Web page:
A microbialite from Great Salt Lake, shown here with a ruler for scale. If you look really closely, you’ll see hundreds of brown oval shaped structures attached to the green surface. These are pupae of the brine fly-they use the microbialites not only for food but also for metamorphosis! Photo credit: K. Barrett

These formations with their algal mats make excellent homes for brine fly larvae, which are an important food source for migratory and shore birds that depend on GSL for foraging habitat.

Brine shrimp and brine flies: the foundation for millions of migratory birds and hemispheric linkages

If GSL had mascots, they would be the brine shrimp and brine flies. While humans may not always see them, we certainly see what they’re supporting: millions of migratory and shore birds that flock to GSL’s shores each year to forage and nest. Some birds, including Wilson’s Phalarope, travel across continents to forage and nest at GSL. This is one of GSL’s direct links to the ocean, as migratory water birds rely on its resources for part of the year.




For example, Eared Grebes and Wilson’s Phalarope dine on the abundant brine shrimp and brine flies. In fact, an Eared Grebe must consume 24,000 brine shrimp each day to meet daily energy requirements! Also present on GSL are American White Pelicans, which nest on Gunnison Island in the north part of the lake before travelling to the freshwater wetlands that are connected to the lake to feed on abundant fish there. Each of the species travel an impressive distance, spanning continents, to make it to the productive invertebrate buffet and nesting habitat that GSL offers. Wilson’s Phalaropes travel all the way from Canada and Argentina to Great Salt Lake to feed and nest, while Eared Grebes make the journey from the Gulf of California, which emphasizes just how important this system is!

Birds aren’t the only ones benefiting

As the human population keeps growing, we’ve turned to the oceans for more of the high-quality protein our diets demand. Fisheries are under huge pressure, so aquaculture has stepped in to relieve some of the stress on wild stocks. To keep up with demand, though, we need food for these reared fish.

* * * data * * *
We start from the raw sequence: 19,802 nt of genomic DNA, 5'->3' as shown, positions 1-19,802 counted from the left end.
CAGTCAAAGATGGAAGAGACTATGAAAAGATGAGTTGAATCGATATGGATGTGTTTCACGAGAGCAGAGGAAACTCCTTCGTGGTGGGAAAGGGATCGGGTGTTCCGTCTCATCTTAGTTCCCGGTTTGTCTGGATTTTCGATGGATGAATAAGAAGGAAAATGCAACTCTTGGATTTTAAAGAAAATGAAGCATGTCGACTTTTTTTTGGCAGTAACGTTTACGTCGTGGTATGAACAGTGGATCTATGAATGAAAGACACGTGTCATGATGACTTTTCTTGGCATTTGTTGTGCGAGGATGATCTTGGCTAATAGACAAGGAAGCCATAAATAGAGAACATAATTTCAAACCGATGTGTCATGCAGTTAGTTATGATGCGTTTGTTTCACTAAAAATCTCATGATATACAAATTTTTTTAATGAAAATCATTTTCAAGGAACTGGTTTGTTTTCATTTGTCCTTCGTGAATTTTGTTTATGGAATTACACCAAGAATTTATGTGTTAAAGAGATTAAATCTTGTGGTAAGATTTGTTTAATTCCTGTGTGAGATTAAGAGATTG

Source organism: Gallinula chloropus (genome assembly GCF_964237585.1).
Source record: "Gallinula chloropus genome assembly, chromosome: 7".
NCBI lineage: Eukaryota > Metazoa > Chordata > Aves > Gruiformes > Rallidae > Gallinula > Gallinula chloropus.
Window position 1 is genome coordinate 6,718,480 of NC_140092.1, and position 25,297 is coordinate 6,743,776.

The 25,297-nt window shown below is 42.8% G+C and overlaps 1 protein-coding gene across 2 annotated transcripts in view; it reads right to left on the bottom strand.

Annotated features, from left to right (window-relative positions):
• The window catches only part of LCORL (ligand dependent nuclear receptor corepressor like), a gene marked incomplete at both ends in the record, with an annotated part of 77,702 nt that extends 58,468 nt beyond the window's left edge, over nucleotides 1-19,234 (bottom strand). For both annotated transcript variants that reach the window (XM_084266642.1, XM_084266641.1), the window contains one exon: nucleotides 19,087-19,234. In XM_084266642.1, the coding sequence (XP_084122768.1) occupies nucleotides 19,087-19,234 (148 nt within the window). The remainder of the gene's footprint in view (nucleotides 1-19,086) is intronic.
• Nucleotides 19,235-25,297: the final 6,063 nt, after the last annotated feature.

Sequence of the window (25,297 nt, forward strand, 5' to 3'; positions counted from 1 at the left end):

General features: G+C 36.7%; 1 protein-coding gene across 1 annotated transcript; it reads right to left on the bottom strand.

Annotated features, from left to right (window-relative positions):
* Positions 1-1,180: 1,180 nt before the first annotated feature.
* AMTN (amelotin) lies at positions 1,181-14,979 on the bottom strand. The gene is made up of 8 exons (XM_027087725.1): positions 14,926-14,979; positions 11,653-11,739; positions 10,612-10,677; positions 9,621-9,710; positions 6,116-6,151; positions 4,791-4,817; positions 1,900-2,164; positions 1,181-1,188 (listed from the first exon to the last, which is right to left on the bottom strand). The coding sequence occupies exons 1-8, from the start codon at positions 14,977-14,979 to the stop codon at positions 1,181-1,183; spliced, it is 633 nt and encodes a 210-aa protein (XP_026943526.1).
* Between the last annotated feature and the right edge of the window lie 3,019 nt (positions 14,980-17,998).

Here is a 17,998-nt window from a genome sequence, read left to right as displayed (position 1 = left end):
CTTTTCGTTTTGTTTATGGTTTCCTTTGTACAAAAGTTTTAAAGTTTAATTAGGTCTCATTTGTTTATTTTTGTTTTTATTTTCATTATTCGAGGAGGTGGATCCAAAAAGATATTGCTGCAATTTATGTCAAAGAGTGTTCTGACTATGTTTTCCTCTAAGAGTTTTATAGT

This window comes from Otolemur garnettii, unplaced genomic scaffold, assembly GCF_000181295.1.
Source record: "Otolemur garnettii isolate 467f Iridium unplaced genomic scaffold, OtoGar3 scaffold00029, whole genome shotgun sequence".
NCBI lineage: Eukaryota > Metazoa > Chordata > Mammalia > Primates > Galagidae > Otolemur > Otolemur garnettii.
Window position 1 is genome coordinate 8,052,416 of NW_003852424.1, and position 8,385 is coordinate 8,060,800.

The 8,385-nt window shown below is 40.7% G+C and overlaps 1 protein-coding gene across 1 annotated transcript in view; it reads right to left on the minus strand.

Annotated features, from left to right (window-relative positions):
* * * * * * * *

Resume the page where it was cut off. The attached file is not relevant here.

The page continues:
Luckily, GSL’s brine shrimp have come to the rescue. Every year, brine shrimp cysts  (a special type of egg that can be stored, shipped, and hatched as live feed for fish and shellfish being raised in aquaculture ponds) are harvested from the lake’s waters.

In the past two years alone, roughly 40 million pounds of cysts have been harvested from GSL! The continued management of the brine shrimp population in GSL is vital so that cysts can continue being harvested into the future to provide a steady source for aquaculture.

Indoor aquaculture system for raising fish that will feed humans. Photo credit: Narek-75 via Flickr Narek75 / CC BY-SA (https://creativecommons.org/licenses/by-sa/4.0)

Current threats and looking forward

Like our oceans and coastal ecosystems, GSL, and other saline lakes, are threatened by human activities and climate change. With the increased risk of drought conditions in the western US, scientists are raising the alarm about the consequences of lower water levels, and higher salinities, in salt lakes. Indeed, many salt lakes, including Lake Abert in Oregon and the Salton Sea in California, have already succumbed to lower water levels, which has reduced the ability of these habitats to provide the food resources needed by migratory birds.

In this system, the effects of big environmental change on the seemingly “little things” truly has an impact on not only the GSL food web, but also marine resources. By protecting GSL and other inland salt lakes that produce abundant brine shrimp, we are also protecting marine resources from being exploited for the purposes of aquaculture.